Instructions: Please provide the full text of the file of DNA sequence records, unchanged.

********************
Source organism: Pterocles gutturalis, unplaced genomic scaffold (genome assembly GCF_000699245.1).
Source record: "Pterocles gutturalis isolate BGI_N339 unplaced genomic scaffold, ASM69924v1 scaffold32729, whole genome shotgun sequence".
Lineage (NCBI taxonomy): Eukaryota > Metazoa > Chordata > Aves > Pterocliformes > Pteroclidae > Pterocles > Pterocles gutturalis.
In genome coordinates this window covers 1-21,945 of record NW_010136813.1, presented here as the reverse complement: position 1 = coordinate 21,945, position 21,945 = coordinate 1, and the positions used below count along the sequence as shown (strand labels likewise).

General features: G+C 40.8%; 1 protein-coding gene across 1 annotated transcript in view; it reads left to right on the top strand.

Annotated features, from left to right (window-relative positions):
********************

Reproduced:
Source organism: Pterocles gutturalis, unplaced genomic scaffold (genome assembly GCF_000699245.1).
Source record: "Pterocles gutturalis isolate BGI_N339 unplaced genomic scaffold, ASM69924v1 scaffold32729, whole genome shotgun sequence".
Lineage (NCBI taxonomy): Eukaryota > Metazoa > Chordata > Aves > Pterocliformes > Pteroclidae > Pterocles > Pterocles gutturalis.
In genome coordinates this window covers 1-21,945 of record NW_010136813.1, presented here as the reverse complement: position 1 = coordinate 21,945, position 21,945 = coordinate 1, and the positions used below count along the sequence as shown (strand labels likewise).

General features: G+C 40.8%; 1 protein-coding gene across 1 annotated transcript in view; it reads left to right on the top strand.

Annotated features, from left to right (window-relative positions):